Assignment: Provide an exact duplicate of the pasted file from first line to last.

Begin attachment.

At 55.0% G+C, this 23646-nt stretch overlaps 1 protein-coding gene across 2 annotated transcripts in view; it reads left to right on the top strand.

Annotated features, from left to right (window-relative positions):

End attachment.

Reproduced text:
At 55.0% G+C, this 23646-nt stretch overlaps 1 protein-coding gene across 2 annotated transcripts in view; it reads left to right on the top strand.

Annotated features, from left to right (window-relative positions):